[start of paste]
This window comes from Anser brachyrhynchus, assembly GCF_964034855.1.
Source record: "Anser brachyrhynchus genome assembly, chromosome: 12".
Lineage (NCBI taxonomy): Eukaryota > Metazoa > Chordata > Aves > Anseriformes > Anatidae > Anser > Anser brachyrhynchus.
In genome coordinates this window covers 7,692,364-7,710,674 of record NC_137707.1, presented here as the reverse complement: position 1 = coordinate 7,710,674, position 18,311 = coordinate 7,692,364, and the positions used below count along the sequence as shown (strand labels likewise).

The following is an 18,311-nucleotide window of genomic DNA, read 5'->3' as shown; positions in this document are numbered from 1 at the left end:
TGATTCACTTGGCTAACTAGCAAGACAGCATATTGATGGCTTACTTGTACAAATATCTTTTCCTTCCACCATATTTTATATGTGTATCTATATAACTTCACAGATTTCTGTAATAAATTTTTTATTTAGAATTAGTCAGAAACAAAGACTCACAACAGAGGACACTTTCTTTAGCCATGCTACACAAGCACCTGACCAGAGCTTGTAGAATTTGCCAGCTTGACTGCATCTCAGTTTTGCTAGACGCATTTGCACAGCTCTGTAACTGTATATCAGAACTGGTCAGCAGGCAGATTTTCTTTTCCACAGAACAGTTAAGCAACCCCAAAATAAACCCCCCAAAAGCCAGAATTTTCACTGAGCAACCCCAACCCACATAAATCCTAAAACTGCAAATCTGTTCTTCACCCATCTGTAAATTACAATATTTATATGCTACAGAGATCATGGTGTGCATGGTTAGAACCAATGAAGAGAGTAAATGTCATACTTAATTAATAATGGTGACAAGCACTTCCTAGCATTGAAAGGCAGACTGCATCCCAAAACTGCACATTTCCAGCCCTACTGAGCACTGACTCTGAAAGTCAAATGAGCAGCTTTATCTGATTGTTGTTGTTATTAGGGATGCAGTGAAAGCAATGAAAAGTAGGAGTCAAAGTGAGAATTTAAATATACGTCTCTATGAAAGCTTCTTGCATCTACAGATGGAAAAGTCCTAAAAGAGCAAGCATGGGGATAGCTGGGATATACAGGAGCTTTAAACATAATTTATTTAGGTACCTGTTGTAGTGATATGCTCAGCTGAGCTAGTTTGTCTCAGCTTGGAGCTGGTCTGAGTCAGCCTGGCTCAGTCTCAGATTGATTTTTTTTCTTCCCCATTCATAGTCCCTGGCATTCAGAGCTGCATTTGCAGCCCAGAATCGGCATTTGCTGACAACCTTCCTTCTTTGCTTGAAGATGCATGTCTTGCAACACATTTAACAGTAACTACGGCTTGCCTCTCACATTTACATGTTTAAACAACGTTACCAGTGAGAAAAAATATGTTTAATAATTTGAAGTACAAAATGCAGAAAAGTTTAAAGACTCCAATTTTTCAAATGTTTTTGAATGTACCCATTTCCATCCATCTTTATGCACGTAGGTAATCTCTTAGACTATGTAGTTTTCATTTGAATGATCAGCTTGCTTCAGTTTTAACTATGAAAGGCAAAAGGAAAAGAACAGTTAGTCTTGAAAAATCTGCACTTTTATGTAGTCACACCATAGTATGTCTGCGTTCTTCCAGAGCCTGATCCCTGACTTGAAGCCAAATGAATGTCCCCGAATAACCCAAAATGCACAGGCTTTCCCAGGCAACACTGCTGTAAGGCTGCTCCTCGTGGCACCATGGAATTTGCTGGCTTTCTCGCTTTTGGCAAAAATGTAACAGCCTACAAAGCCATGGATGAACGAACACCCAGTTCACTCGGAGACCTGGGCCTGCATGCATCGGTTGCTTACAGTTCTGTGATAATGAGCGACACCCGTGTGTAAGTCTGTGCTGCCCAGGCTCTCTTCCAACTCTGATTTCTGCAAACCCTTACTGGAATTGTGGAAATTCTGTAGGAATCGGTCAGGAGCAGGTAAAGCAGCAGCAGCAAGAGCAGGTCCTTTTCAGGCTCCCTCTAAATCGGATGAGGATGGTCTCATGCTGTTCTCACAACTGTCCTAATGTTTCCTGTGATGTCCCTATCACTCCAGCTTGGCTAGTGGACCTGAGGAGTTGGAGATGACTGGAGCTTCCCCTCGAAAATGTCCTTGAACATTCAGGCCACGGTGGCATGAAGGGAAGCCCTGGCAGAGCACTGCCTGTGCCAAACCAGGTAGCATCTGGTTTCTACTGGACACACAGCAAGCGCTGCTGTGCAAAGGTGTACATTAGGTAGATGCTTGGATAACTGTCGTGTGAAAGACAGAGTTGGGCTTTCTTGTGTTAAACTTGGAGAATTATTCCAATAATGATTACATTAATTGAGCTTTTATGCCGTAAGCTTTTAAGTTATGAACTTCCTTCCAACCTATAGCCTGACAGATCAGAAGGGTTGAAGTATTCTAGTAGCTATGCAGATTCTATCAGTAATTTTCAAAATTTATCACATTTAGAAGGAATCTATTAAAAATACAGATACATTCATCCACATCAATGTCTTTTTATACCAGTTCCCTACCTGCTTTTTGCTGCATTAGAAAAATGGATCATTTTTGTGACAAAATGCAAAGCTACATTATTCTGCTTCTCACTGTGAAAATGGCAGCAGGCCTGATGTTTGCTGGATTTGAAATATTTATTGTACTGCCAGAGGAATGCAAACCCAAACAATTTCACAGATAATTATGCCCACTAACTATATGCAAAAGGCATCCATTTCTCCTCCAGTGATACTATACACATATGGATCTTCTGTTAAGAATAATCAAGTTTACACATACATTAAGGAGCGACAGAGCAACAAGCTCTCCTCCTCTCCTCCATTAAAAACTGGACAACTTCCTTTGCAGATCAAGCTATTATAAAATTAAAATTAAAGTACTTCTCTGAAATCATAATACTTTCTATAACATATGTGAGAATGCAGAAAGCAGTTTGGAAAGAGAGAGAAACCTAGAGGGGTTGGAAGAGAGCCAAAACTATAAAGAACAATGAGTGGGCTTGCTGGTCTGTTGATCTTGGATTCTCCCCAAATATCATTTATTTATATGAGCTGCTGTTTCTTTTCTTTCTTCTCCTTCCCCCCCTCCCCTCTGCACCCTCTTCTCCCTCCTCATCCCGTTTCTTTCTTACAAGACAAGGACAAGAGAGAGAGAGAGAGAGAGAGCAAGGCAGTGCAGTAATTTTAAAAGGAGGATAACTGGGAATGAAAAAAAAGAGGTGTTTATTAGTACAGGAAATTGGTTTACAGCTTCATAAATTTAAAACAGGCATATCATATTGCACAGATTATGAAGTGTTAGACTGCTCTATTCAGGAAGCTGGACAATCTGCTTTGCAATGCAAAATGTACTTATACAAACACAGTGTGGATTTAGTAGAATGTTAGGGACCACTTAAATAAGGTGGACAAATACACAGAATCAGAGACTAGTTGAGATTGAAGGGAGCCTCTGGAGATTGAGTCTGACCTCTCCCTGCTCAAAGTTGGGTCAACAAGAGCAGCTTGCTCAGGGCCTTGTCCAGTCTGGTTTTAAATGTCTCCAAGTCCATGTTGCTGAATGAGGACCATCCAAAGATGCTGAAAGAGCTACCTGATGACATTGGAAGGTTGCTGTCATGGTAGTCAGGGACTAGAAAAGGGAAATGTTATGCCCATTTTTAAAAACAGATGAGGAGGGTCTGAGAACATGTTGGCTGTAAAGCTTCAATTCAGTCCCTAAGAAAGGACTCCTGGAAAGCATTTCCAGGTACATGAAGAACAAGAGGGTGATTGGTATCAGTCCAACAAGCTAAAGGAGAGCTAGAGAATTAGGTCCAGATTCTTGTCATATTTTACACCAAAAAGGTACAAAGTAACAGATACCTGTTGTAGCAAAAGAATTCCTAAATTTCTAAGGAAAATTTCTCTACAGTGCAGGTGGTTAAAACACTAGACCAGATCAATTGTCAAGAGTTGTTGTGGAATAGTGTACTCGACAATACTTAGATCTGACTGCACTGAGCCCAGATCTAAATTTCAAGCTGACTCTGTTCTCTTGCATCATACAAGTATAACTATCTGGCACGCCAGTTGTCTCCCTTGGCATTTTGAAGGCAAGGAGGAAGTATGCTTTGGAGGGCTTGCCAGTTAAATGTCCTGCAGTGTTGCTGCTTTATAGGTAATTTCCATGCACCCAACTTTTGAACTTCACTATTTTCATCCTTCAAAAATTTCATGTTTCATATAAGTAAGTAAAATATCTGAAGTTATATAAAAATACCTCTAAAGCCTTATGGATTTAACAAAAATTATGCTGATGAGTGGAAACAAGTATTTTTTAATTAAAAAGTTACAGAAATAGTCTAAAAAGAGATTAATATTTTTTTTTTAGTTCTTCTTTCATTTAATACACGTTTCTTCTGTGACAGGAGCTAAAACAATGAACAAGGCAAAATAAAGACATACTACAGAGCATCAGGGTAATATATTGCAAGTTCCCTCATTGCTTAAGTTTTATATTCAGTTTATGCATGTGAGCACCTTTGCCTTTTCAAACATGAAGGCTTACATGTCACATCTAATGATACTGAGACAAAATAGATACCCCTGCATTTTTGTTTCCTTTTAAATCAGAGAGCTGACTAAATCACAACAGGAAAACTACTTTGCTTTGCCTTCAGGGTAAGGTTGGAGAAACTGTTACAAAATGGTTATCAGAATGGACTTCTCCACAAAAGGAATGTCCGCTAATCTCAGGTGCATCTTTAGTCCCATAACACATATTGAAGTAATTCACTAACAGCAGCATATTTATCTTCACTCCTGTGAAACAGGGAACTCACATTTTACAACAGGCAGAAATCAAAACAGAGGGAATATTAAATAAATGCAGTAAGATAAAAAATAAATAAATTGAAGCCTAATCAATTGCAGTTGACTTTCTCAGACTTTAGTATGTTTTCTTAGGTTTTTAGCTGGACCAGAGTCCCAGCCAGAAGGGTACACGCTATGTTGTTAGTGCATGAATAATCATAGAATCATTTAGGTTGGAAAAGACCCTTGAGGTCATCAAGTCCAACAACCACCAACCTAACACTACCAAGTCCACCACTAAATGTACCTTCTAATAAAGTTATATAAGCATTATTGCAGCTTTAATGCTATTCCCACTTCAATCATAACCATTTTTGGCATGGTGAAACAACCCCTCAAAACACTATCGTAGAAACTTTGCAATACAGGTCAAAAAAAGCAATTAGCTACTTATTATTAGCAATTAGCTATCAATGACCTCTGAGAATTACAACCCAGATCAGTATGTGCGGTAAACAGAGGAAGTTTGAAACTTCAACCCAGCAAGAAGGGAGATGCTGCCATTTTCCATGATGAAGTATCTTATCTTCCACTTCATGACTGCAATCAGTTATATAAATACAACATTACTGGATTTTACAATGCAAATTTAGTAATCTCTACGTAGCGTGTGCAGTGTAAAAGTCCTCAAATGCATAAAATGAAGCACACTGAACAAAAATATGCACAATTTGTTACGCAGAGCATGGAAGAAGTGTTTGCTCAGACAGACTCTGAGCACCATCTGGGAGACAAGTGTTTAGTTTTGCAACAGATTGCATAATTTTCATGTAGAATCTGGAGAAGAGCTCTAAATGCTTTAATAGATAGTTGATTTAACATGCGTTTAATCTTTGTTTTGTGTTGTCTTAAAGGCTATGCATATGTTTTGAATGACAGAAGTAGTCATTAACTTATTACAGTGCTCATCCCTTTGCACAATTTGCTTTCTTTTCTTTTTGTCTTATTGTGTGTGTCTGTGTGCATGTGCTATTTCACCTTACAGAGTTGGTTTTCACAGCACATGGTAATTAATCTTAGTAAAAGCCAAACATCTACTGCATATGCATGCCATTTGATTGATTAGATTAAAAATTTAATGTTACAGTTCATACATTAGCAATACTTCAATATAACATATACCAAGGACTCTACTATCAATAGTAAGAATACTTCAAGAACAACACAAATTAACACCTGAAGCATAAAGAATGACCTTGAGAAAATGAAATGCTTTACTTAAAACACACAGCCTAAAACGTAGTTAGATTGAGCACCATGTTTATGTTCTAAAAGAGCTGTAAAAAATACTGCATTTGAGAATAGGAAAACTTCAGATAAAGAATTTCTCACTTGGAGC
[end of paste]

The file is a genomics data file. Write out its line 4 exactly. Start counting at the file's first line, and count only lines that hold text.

In genome coordinates this window covers 7,692,364-7,710,674 of record NC_137707.1, presented here as the reverse complement: position 1 = coordinate 7,710,674, position 18,311 = coordinate 7,692,364, and the positions used below count along the sequence as shown (strand labels likewise).